Bonar says relationships motivated return to bench
De Soto High School teacher, former Bonner Springs coach named new Wildcat basketball top man
After wading through dozens of applications, De Soto athletic director Roy Hawley and Principal Dave Morford decided the best candidate to replace Jason Generally as De Soto's boys basketball coach was right under their noses.
De Soto High School teacher Jim Bonar, a former Bonner Springs boys basketball coach, is the Wildcats new boys basketball coach.
"I think we just felt like he was a good fit," Hawley said. "He already worked for the district, knew the kids and had successful experience as a head coach."
Bonar's varsity coaching experience started and ended with the Braves.
His final two teams at Bonner Springs combined to outscore opponents 2,570-2,493 and averaged more than 60 points a game. The ability to put points on the board is something that has evaded the Wildcat basketball program the last few seasons.
In 1997, Bonar coached the Braves to a berth in the 4A state basketball tournament. Bonner Springs knocked off defending state champion Gardner-Edgerton and second-ranked Basehor-Linwood to get there. Once there, the Braves fell to Chanute in the first round.
After compiling a 59-70 record and three winning seasons in six years at Bonner Springs, Bonar found himself at a crossroads in his career.
He wasn't sure if he was teaching to teach or teaching to coach, so he resigned his post following the 2000-2001 season and looked for a position in which he could focus his attention on the academic side of his profession. Bonar began teaching in De Soto's business and technology program during the 2001-2002 school year.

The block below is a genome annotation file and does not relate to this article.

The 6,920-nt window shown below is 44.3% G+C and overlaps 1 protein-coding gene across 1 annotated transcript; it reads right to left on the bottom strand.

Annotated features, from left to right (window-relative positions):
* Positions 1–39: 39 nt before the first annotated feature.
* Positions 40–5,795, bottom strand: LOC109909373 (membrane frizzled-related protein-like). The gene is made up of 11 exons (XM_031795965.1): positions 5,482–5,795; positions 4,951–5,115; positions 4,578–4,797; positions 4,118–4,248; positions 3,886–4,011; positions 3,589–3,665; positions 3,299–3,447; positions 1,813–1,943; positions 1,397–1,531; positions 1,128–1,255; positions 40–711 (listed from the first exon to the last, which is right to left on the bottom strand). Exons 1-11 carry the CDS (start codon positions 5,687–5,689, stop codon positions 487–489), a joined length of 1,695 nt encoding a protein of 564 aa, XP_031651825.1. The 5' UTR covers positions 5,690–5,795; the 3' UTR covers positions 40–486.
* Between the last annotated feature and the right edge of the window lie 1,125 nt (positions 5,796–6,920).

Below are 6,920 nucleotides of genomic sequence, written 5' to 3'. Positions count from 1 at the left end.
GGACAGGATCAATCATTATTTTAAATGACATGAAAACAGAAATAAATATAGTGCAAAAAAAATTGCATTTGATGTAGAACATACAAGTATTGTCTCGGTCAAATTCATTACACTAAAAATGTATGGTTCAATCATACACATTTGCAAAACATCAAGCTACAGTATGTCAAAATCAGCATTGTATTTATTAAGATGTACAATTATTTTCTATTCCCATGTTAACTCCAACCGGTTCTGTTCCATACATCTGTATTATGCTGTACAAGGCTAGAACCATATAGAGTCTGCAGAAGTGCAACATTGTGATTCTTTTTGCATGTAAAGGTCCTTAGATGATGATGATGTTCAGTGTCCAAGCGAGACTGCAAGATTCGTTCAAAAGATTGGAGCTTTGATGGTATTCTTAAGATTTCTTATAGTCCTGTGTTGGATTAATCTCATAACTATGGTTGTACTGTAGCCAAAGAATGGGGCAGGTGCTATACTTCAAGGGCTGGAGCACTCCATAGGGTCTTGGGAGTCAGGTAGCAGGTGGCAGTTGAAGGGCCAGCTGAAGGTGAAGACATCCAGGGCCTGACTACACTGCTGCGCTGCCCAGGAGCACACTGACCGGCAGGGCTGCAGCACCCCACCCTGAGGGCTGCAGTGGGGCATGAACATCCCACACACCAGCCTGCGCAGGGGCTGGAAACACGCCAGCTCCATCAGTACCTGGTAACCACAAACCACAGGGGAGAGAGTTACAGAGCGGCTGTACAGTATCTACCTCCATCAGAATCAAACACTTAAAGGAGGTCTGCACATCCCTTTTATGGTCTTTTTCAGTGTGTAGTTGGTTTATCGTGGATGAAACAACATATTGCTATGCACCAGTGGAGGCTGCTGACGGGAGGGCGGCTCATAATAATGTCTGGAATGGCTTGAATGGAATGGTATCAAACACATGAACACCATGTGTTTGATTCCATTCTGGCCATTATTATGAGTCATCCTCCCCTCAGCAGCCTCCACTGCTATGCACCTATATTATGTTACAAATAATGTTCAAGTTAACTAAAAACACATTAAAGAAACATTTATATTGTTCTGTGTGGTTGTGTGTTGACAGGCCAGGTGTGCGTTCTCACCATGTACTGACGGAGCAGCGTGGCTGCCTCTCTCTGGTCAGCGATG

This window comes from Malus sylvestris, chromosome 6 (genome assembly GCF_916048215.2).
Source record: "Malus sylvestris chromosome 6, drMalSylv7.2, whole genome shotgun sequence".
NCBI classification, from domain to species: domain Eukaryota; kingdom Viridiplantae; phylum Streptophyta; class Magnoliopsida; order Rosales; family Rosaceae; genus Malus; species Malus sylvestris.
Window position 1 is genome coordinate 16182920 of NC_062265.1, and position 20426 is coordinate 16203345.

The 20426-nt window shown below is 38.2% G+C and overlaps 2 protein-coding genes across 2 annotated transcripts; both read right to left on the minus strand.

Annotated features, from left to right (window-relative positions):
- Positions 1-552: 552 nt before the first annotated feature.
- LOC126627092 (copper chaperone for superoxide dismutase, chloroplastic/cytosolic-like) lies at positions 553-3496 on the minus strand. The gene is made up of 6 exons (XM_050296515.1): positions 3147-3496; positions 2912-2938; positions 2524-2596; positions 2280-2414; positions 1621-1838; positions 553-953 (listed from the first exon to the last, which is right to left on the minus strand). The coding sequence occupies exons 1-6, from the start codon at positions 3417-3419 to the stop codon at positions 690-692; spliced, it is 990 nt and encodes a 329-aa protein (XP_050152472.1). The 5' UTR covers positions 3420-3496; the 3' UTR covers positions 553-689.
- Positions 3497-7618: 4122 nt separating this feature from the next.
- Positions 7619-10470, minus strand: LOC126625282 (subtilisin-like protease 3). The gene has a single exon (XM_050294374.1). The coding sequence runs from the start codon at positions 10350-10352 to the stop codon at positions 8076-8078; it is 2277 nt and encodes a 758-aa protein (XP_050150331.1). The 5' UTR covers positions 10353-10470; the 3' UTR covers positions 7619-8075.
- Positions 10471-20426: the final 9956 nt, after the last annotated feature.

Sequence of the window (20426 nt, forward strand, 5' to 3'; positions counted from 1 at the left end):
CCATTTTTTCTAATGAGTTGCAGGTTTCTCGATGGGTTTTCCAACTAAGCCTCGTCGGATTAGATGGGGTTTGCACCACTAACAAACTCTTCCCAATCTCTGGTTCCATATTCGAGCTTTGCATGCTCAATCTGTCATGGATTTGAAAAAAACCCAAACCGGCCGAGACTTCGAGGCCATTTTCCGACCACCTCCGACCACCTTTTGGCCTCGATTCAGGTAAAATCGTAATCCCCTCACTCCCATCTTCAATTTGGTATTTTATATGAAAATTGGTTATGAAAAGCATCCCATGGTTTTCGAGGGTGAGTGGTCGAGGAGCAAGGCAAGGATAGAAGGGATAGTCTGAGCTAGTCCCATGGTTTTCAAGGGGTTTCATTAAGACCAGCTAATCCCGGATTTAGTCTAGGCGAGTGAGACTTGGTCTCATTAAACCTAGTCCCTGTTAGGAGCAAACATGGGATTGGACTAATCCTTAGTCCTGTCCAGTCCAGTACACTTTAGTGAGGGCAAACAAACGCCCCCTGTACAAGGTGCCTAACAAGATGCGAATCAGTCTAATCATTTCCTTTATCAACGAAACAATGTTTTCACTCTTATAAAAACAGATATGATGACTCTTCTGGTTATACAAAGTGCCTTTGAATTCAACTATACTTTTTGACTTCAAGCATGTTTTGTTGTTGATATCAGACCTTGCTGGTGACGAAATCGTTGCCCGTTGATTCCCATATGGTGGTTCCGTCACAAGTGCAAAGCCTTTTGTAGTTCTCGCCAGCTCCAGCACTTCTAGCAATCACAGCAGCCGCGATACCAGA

"I wanted to make sure I was in education to be in education," Bonar said of his decision to leave coaching. "I didn't want to be in education to coach."
Bonar said his four-year exile from coaching was difficult. A surprise visit from three of his former players convinced him to resurrect his coaching career.
"I used to think I coached because I loved basketball," Bonar said. "But now I know that I coach because of the relationships I form with the players. I love teaching, but I miss the team."
De Soto's new coach said his teaching style was designed to emphasize the strengths of the players while developing them to play his style.
Bonar said he was not a shy coach on the basketball court. He said he would install a very aggressive brand of basketball at De Soto. He described himself as a ball pusher.
"I want to put the kids in a position where they can be successful," Bonar said. "I want them to be able to push the ball and cause stress on both offense and defense."
Bonar started his playing career at Gardner High School where he became a two-year letterman and starter in 1985 and 1986. He was proud to say his teams never lost to De Soto during that time span. Now he hopes to change that.
Following his high school graduation, Bonar went on to play basketball at McPherson College. Although he never earned a start for the Bulldogs, he shared equal time with starter and best friend Doug Clark at the small forward position, Bonar said.
During his final three years at McPherson, Bonar and his teammates played themselves into the District 10 finals.